New Life and New Beginnings

Maya's Story

Dear Friend,

Easter is the season of fresh starts. Despite a stark winter and the impact of the COVID-19 pandemic on our community, we see the beauty and warmth of God's creation coming forth again.

In the same way, men and women who have experienced a harsh season in their lives can enjoy a second chance. At Hope Gospel Mission, our residents learn that no matter who they are, what they've endured or what they've done, God will forgive them and bring something good out of their suffering.

Your compassion and generosity, especially during these extenuating circumstances, provide fertile ground for hurting people to grow in the love of Jesus Christ. Here, there is no judgment, no condemnation - only forgiveness and support - as residents make their way back from their cold season of homelessness, addiction or prison to a new life in Christ.

Thank you for making this world warmer and more welcoming for our neighbors in need...for offering a second chance and a brand new start!


Sandi Polzin
Executive Director

A special THANK YOU to the Andersen Corporate Foundation and Scheels All Sports Foundation for your generosity!
You are changing the lives of people in desperate need.

If you've ever shopped at one of our Hope Bargain Centers, you know it's a great place to get a great deal. But did you know our stores are also a "great deal" for our residents?

Our Operations Director, Craig Pedersen, explains the stores serve two important purposes. First, revenue from the stores funds a good part of the Mission's daily operations. Second, the stores provide valuable hands-on job training for residents in our programs. "We help them build a bridge back to sustainability. It's impossible to do this without employment," Craig says.

Craig explains that in our long-term Renewed Hope program, residents spend half their time taking classes in our Solomon Learning Center and the other half working in our stores, preparing for employment in the community after completion.

"Everyone we work with in this job market can get a job," Craig says. "We're trying to help them keep their next job." During a five-week program, residents work alongside permanent staff, learning marketable job skills and developing a strong work ethic. "We work with them on productivity and appearance and do mock interviews - everything we can to help each person transform their life and become the best person God created them to be."

This transformation doesn't happen overnight. Craig tells us, "People come to us right out of addiction and they're struggling. Some haven't worked in years. The first day, they're not able to be fully productive. Their head is down, they're not really communicating with us. Over a number of weeks, we see them smile more and their work improves."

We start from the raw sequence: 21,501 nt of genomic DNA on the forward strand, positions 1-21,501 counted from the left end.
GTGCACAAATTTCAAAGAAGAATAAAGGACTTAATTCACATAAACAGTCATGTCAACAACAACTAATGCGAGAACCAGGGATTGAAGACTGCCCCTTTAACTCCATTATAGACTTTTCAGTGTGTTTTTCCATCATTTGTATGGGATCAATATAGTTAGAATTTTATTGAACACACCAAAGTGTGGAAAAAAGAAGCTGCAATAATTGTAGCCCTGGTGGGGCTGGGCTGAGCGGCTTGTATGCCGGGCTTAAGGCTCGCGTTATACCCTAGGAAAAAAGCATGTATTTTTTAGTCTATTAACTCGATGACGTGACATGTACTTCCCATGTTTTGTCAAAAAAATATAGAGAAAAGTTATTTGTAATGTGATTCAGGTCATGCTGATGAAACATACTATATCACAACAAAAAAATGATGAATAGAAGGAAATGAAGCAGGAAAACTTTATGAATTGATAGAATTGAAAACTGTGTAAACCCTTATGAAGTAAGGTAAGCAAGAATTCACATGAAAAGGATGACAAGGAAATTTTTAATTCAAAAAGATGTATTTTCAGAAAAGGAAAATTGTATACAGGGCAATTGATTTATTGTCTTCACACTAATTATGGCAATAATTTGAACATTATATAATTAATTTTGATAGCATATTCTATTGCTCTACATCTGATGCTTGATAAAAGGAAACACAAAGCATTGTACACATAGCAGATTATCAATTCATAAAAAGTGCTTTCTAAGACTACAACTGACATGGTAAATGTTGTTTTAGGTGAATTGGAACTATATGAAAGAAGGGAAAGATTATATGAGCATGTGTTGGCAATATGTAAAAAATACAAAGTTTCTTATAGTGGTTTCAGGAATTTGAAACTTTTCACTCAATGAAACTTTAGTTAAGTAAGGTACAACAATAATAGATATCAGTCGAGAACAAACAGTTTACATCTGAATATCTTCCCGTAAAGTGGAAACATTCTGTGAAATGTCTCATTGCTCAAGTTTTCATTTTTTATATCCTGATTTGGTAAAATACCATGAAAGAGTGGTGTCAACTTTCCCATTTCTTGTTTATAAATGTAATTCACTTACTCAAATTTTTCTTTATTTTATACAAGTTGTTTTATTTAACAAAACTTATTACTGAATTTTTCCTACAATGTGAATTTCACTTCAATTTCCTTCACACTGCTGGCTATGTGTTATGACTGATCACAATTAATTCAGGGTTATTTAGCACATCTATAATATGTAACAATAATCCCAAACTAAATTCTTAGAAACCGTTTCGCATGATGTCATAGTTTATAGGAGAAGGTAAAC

The stores are also an important part of the community and inspire an especially generous donation. Craig says, "A gentleman named Joel Jacobson owned a number of Ace Hardware Stores in our area. He bought out a competitor and decided to donate the remaining inventory. That was seven box trucks full of everything that's in a hardware store! We just priced it and supplemented what people find in our stores with all this new product. The impact was tremendous, blessing the residents with more job training and more funding for their food, clothing and shelter."

Most importantly, though, is the impact the stores have on individuals. Craig recalls a resident who had been through a dozen short-term programs with no success. At Hope Gospel Mission, through the long-term program, he developed personal and professional habits that changed his life. When he finished the program, he started his own business!

It's truly a wonderful thing when Hope Gospel Mission is able to open our doors to more of our homeless neighbors. Just in the last year, we expanded from 30 beds to 108 at the Mission. Many of those beds are part of our new Women and Children's Program.

The Mission has a 15-passenger van to transport the women and children, which is great for group outings. However, Craig Pederesen explains, "We're desperately in need of more minivans to get the moms and kids to their doctor's appointments, church and school. When one person needs to go somewhere, it's nice not to take the 'homeless shelter van' to school and have all the kids say, 'Oh, you're the kid coming from the homeless shelter.' We want to take them in a small vehicle for safety and privacy."

Donations of used minivans, five to ten years old, in good condition, would be a huge blessing to the women and children at the Mission.